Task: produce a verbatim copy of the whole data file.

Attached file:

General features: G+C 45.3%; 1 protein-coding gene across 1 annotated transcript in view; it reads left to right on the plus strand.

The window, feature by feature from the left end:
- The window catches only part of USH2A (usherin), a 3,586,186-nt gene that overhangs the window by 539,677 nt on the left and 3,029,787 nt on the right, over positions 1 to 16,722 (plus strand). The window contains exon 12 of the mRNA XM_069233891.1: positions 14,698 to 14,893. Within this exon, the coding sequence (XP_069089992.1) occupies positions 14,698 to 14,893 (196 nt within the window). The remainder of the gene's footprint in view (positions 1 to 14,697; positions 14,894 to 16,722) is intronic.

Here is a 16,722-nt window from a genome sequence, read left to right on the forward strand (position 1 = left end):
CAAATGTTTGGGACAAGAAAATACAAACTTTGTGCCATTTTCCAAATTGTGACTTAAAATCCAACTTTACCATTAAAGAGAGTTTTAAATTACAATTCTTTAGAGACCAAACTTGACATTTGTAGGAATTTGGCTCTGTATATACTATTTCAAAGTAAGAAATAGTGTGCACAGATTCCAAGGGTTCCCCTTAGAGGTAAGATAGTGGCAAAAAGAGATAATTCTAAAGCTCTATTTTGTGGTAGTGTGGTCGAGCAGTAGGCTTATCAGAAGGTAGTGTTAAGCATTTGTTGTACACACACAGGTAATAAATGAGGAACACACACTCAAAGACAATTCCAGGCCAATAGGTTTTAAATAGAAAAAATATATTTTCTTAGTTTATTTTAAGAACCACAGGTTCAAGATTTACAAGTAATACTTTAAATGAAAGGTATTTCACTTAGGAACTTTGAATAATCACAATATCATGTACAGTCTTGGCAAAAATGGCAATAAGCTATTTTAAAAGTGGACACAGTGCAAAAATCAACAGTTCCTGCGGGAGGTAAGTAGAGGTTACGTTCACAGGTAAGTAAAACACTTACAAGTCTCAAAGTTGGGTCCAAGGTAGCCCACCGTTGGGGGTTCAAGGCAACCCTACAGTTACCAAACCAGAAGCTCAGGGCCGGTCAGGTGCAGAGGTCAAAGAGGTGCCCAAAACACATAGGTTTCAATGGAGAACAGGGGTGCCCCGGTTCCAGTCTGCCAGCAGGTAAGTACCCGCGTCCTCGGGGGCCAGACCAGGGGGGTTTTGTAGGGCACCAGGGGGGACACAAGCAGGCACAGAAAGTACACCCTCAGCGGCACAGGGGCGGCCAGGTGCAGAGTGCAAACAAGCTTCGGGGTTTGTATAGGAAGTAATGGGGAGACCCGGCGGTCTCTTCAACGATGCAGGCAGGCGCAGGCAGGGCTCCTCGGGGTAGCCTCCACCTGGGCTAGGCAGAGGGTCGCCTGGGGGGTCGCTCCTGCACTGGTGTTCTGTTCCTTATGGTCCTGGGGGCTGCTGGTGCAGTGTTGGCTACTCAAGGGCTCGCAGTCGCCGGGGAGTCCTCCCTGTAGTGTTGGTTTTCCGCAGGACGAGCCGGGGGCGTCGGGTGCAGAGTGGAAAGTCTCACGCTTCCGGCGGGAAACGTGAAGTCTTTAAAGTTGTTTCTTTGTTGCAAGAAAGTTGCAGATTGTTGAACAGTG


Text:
General features: G+C 45.3%; 1 protein-coding gene across 1 annotated transcript in view; it reads left to right on the plus strand.

The window, feature by feature from the left end:
- The window catches only part of USH2A (usherin), a 3,586,186-nt gene that overhangs the window by 539,677 nt on the left and 3,029,787 nt on the right, over positions 1 to 16,722 (plus strand). The window contains exon 12 of the mRNA XM_069233891.1: positions 14,698 to 14,893. Within this exon, the coding sequence (XP_069089992.1) occupies positions 14,698 to 14,893 (196 nt within the window). The remainder of the gene's footprint in view (positions 1 to 14,697; positions 14,894 to 16,722) is intronic.

Here is a 16,722-nt window from a genome sequence, read left to right on the forward strand (position 1 = left end):
CAAATGTTTGGGACAAGAAAATACAAACTTTGTGCCATTTTCCAAATTGTGACTTAAAATCCAACTTTACCATTAAAGAGAGTTTTAAATTACAATTCTTTAGAGACCAAACTTGACATTTGTAGGAATTTGGCTCTGTATATACTATTTCAAAGTAAGAAATAGTGTGCACAGATTCCAAGGGTTCCCCTTAGAGGTAAGATAGTGGCAAAAAGAGATAATTCTAAAGCTCTATTTTGTGGTAGTGTGGTCGAGCAGTAGGCTTATCAGAAGGTAGTGTTAAGCATTTGTTGTACACACACAGGTAATAAATGAGGAACACACACTCAAAGACAATTCCAGGCCAATAGGTTTTAAATAGAAAAAATATATTTTCTTAGTTTATTTTAAGAACCACAGGTTCAAGATTTACAAGTAATACTTTAAATGAAAGGTATTTCACTTAGGAACTTTGAATAATCACAATATCATGTACAGTCTTGGCAAAAATGGCAATAAGCTATTTTAAAAGTGGACACAGTGCAAAAATCAACAGTTCCTGCGGGAGGTAAGTAGAGGTTACGTTCACAGGTAAGTAAAACACTTACAAGTCTCAAAGTTGGGTCCAAGGTAGCCCACCGTTGGGGGTTCAAGGCAACCCTACAGTTACCAAACCAGAAGCTCAGGGCCGGTCAGGTGCAGAGGTCAAAGAGGTGCCCAAAACACATAGGTTTCAATGGAGAACAGGGGTGCCCCGGTTCCAGTCTGCCAGCAGGTAAGTACCCGCGTCCTCGGGGGCCAGACCAGGGGGGTTTTGTAGGGCACCAGGGGGGACACAAGCAGGCACAGAAAGTACACCCTCAGCGGCACAGGGGCGGCCAGGTGCAGAGTGCAAACAAGCTTCGGGGTTTGTATAGGAAGTAATGGGGAGACCCGGCGGTCTCTTCAACGATGCAGGCAGGCGCAGGCAGGGCTCCTCGGGGTAGCCTCCACCTGGGCTAGGCAGAGGGTCGCCTGGGGGGTCGCTCCTGCACTGGTGTTCTGTTCCTTATGGTCCTGGGGGCTGCTGGTGCAGTGTTGGCTACTCAAGGGCTCGCAGTCGCCGGGGAGTCCTCCCTGTAGTGTTGGTTTTCCGCAGGACGAGCCGGGGGCGTCGGGTGCAGAGTGGAAAGTCTCACGCTTCCGGCGGGAAACGTGAAGTCTTTAAAGTTGTTTCTTTGTTGCAAGAAAGTTGCAGATTGTTGAACAGTG